Then the company laid off nearly three dozen workers in the residential installation department, where Li had once worked and where support for the union was highest — complete with fake safety meeting and taxis idling in the hotel parking lot.
There was no need for a unit meeting to consider the offer or hold another strike authorization. On Oct. 1, 2019, they just went out.
"In the early part of the strike, we thought it would be over in a few weeks or even a few months," Li said.
Instead, Li found himself on a picket at Ledcor's Vancouver office four hours a day, five days a week until January 2021.
He stopped walking full time only when his application to Local 213's apprenticeship program was accepted. He was one of about 10 LTS strikers who joined the apprenticeship. Several dozen more took jobs working for signatory telecom contractors that competed against LTS.
While British Columbia has strong protections for workers, including first-contract legislation that can be imposed within a year and anti-scab rules that prevent companies from even temporarily replacing striking workers, telecommunications is one of a handful of industries exempt from provincial laws. For telecom, rail, shipping and a few other sectors, federal labor law is all that matters, and there are no anti-scab or first-contract protections there.
By December 2019, Brecht and Nedila were reduced to combing through the Canadian National Labour Code.
"We were desperate," Nedila said. "We were reading the code line by line, looking for something that was worth a shot. There has to be a way to hold a company responsible."
They found it in Section 80, which involves an appeal to the labor minister that a party to a union drive is not negotiating in good faith. If the minister agrees, they could make a referral to the CIRB to make a determination.
"Our counsel said he had no idea the last time a Section 80 request had been made, let alone when one was successful, but it was at least back in the '80s," Brecht said.
This was their darkest moment, Lofty said. He received permission to solicit funds. Within a year, dozens of locals offered help. Some sent money, and some, Lofty said, just sent messages of solidarity, like "We can't send money, but fight like hell."
"We were an hour away at times, asking if this was the moment we throw in the towel. That money and even just the messages filled our sails," he said.
The Hail Mary worked. The labor minister referred the Section 80 appeal to the CIRB in March 2020. The hearing was held in April 2022. The ruling was issued in November 2022.
The 72-page CIRB decision was explicit.
"It is the Board's view that the employer's approach to bargaining, particularly since the advent of the strike, makes a mockery of the collective bargaining process. … [T]he employer's actions resulted in the denial of the representational rights granted in the certification.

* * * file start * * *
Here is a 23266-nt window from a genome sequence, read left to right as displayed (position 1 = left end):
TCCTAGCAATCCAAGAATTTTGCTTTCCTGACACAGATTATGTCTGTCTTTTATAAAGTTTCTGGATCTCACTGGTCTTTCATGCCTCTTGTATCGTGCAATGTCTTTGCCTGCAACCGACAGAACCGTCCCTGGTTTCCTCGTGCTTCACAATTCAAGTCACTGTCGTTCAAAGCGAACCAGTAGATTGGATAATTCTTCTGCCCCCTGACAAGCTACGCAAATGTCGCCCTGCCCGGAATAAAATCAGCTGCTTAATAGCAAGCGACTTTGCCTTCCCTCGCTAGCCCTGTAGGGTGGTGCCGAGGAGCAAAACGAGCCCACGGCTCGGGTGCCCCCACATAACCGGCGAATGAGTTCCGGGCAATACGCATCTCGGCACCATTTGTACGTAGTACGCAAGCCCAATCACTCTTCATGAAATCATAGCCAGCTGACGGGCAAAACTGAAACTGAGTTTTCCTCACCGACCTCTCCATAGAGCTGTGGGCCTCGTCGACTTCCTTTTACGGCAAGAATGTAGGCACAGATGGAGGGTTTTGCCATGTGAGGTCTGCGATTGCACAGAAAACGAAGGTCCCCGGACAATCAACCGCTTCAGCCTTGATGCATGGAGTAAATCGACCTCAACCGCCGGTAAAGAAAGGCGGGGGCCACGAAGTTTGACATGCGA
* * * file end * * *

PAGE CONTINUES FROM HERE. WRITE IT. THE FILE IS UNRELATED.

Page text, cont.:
"[A]t least since July 2020, LTS has hoped that the union will simply go away … and that it will be allowed to carry on its business unimpeded by a [collective agreement]," the board continued. "Canadian law is clear. … The duty to bargain in good faith and make every reasonable effort is a continuous duty from when notice to bargain is given until the final resolution of an agreement."
The board committed to imposing a collective bargaining agreement "as a required correction because the employer did not bargain in good faith. … [T]here was a failure of the collective bargaining process as a result of the employer's conduct."
But the CIRB has not imposed a first contract yet. It ordered the parties back to the negotiating table with no strict deadline but it empowered the federal mediator to update her two-year-old report and make a recommendation.
First District International Representative Adam Van Steinburg, who as business manager of Local 213 launched the telecom organizing drive, said the contract should take into account who was hurt and how deeply.
"Many of these workers are new Canadians, immigrants and women, and they were kicked in the teeth and left to bleed for half a decade," he said. "So, standing up out of the dirt and looking Ledcor in the eye as equals feels [expletive] good."
Beyond Local 213
More importantly, the resolution of the Ledcor case has built undeniable momentum for the New Democratic Party's proposal for national anti-scab legislation, said First District International Representative Matt Wayland, the IBEW's senior political advisor in Canada.
In the NDP's Confidence and Supply Agreement to support Prime Minister Justin Trudeau's Liberal Party minority government in May 2022, party leader Jagmeet Singh made several party priorities non-negotiable. One of them was anti-scab legislation. In other words, if Trudeau's government does not pass it, the NDP is prepared to let the government fall.
The only debate now is whether the Liberals committed to protections for strikes and lockouts or just strikes. Shewchuk and Wayland are clear that they want both. Shewchuk, the First District international vice president, is clear that he wants both.
"Anything less and it's just more loopholes," Shewchuk said. "Look, it is incumbent on us to say: 'You want our support? We want clear answers.'"
Lofty said the saga will give pause to the "robber barons" of Canadian industry.
"They counted on someone walking away: the picketers, Local 213 or the whole Canadian labor movement. We stuck and they lost, maybe for the first time. It's my crusade to get laws passed nationally and in every province," he said. "No business plan that abuses workers should be legal in Canada, period."
Li said he has no intention of returning to LTS or the telecom industry, but he hasn't felt like the fight was for himself.
"We weren't just fighting for our contract anymore. The union was sacrificing so many dollars and resources to keep us going and keep our fight going. We didn't want to let anyone down or just take this," Li said. "We were fighting for workers, all workers everywhere. It was bigger than just for us."
Reprinted from The Electrical Worker, March 2023